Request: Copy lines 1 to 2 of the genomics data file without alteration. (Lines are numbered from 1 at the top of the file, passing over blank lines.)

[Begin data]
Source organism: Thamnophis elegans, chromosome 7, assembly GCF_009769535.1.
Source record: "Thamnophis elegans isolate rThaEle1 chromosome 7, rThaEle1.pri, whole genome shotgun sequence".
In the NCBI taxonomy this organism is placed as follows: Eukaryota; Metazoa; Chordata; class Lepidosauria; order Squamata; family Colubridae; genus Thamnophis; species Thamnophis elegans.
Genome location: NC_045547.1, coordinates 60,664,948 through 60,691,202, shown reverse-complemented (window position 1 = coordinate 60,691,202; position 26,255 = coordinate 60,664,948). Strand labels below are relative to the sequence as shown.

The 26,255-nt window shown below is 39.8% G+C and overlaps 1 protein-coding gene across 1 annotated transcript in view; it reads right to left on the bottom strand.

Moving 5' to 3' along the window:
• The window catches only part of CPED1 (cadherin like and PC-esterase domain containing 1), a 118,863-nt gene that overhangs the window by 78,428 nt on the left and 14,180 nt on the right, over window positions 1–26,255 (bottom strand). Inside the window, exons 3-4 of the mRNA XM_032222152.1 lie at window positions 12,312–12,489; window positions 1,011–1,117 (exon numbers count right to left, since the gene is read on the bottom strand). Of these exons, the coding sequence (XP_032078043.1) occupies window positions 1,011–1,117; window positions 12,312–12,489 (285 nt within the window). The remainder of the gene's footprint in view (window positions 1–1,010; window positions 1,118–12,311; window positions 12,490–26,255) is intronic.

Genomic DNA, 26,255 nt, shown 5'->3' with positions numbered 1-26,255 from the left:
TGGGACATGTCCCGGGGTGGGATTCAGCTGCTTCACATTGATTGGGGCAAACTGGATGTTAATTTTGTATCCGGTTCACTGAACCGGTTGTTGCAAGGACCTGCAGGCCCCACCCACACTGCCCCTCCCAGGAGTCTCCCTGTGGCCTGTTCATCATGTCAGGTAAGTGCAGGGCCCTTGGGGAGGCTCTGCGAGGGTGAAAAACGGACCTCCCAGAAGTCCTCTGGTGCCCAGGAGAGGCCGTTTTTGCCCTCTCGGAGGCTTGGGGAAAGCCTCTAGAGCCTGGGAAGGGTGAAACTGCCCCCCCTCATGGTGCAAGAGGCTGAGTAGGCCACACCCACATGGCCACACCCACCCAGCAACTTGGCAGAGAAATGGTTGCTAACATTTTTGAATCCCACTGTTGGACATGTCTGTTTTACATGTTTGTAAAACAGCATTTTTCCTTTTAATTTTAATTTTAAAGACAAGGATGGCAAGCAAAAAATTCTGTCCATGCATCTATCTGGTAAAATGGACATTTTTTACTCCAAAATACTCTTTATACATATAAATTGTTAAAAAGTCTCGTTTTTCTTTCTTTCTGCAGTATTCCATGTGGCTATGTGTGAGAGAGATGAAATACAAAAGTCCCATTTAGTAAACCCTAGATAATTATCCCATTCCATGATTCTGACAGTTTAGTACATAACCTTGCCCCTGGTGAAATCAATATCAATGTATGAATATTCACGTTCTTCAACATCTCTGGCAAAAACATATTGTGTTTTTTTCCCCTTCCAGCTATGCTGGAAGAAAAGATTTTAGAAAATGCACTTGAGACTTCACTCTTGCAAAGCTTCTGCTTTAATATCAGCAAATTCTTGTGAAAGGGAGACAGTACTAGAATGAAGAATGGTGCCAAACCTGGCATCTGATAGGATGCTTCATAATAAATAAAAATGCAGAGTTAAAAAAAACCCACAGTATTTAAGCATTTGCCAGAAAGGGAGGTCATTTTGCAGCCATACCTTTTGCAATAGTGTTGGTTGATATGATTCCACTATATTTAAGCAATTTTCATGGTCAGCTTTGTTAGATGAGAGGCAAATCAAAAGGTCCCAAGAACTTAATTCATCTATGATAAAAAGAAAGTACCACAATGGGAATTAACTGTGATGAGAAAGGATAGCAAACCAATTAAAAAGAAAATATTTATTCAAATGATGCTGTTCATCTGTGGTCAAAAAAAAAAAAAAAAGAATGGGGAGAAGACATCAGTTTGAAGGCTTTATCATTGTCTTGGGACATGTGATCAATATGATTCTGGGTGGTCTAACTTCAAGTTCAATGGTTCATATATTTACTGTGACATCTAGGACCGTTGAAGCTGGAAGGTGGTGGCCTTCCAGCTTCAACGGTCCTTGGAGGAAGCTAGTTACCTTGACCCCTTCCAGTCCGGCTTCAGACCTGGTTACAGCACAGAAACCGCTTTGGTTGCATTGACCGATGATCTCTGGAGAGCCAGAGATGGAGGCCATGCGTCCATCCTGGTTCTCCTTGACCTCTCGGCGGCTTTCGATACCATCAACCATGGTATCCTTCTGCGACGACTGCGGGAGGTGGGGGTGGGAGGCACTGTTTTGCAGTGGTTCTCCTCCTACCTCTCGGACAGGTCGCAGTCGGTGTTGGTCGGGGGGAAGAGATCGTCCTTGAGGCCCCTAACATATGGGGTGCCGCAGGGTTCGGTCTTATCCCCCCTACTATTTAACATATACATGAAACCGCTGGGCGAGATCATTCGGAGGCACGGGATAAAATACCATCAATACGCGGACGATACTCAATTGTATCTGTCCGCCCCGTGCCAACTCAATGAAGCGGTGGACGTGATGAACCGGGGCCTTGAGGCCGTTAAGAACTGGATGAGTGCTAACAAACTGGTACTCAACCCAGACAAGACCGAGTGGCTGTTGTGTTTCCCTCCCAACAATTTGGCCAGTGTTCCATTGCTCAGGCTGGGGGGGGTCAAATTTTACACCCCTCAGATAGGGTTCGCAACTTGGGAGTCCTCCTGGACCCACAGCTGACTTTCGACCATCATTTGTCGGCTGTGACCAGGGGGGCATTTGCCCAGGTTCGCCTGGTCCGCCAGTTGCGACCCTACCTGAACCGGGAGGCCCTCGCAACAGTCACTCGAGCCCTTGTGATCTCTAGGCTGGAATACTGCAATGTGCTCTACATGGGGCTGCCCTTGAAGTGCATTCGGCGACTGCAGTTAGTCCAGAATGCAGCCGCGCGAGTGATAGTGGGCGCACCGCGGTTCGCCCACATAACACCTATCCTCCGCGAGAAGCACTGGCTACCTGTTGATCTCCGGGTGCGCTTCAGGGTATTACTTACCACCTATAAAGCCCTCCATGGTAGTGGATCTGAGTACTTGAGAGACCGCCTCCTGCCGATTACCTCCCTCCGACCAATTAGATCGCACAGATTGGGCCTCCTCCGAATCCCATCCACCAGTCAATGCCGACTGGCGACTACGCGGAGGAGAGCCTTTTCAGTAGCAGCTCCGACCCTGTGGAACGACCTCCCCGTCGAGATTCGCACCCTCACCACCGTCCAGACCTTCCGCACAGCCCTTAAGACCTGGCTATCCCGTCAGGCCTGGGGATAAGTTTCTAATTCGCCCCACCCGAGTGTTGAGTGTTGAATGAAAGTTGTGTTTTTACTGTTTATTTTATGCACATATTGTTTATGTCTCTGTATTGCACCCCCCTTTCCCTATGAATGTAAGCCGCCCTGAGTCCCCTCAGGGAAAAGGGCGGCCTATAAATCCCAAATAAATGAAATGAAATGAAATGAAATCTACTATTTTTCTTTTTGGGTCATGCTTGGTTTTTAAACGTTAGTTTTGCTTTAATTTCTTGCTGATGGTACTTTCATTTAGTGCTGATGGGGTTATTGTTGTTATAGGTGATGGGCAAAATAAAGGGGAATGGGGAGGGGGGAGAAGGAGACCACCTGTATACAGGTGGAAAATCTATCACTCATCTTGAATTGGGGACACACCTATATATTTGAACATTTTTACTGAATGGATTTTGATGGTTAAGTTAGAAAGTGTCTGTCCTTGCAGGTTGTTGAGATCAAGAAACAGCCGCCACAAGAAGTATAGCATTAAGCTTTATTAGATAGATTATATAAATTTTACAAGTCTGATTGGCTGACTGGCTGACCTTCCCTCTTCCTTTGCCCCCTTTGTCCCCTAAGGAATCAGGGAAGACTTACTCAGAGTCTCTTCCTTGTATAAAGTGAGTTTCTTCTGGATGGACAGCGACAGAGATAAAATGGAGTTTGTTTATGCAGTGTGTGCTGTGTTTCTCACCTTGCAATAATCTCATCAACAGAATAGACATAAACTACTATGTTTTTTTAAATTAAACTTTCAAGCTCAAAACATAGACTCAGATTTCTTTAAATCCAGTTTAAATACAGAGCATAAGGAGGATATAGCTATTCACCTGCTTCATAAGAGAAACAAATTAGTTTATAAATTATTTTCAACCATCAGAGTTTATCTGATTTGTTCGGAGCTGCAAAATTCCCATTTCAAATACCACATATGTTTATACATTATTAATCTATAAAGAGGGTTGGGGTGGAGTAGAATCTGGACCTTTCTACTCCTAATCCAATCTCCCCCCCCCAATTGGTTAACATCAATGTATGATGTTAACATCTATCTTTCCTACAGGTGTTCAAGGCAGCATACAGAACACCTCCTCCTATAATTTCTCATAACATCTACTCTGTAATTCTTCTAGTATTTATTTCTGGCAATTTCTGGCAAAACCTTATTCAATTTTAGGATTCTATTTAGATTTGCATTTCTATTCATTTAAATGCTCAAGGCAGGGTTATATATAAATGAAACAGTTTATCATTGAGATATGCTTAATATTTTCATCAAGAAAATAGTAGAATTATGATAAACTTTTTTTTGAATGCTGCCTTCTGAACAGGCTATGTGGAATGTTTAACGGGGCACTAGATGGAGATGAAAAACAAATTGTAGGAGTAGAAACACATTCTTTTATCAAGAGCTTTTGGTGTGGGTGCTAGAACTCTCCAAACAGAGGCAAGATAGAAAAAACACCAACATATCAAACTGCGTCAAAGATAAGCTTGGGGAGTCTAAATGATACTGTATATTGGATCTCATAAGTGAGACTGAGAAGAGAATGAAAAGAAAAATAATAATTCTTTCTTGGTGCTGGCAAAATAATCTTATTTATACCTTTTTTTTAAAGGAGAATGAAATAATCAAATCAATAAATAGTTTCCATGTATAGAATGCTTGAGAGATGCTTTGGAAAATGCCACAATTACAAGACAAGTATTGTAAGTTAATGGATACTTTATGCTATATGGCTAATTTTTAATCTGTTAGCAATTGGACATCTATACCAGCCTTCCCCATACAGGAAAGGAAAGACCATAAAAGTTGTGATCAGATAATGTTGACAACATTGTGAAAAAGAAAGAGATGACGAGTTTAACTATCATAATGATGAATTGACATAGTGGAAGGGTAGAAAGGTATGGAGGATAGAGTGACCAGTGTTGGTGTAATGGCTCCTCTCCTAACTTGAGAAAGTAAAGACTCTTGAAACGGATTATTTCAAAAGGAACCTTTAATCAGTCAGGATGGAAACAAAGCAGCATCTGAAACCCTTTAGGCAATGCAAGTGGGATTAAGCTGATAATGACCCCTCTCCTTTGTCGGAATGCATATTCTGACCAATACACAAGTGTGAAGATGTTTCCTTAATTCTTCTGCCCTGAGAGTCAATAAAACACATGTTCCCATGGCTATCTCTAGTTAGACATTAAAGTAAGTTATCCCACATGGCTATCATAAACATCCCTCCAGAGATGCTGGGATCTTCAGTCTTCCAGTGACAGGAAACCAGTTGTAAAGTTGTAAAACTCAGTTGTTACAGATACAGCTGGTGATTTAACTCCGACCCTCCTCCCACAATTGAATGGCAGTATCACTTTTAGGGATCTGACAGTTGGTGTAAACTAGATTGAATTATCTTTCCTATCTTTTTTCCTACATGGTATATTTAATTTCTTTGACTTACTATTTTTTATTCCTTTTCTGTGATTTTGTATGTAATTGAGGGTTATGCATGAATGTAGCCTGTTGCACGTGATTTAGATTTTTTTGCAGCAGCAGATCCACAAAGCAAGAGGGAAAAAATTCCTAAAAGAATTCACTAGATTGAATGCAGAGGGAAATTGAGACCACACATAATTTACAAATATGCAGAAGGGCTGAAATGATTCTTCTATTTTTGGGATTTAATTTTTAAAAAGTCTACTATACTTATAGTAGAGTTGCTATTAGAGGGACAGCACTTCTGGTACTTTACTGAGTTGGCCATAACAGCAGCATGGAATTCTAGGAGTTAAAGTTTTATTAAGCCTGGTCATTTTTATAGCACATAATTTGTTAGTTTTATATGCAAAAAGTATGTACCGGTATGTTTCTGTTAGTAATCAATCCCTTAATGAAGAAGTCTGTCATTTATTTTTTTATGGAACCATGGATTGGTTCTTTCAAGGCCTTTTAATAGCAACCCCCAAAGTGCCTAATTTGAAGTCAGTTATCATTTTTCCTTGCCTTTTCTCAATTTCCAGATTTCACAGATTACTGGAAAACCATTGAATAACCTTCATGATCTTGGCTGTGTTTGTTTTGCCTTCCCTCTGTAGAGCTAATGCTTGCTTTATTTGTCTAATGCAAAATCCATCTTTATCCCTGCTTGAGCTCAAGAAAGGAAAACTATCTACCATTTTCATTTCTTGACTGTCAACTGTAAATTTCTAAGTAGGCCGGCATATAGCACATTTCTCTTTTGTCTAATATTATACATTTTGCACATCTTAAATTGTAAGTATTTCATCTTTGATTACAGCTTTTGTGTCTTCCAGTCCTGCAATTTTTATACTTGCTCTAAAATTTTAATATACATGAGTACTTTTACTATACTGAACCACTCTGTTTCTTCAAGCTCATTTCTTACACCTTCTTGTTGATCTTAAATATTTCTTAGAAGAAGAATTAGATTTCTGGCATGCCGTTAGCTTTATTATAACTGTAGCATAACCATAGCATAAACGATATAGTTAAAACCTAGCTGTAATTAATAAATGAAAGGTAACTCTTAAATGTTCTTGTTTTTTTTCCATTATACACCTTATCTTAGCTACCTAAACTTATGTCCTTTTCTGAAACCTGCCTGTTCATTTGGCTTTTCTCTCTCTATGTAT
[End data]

Source organism: Thamnophis elegans, chromosome 7, assembly GCF_009769535.1.
Source record: "Thamnophis elegans isolate rThaEle1 chromosome 7, rThaEle1.pri, whole genome shotgun sequence".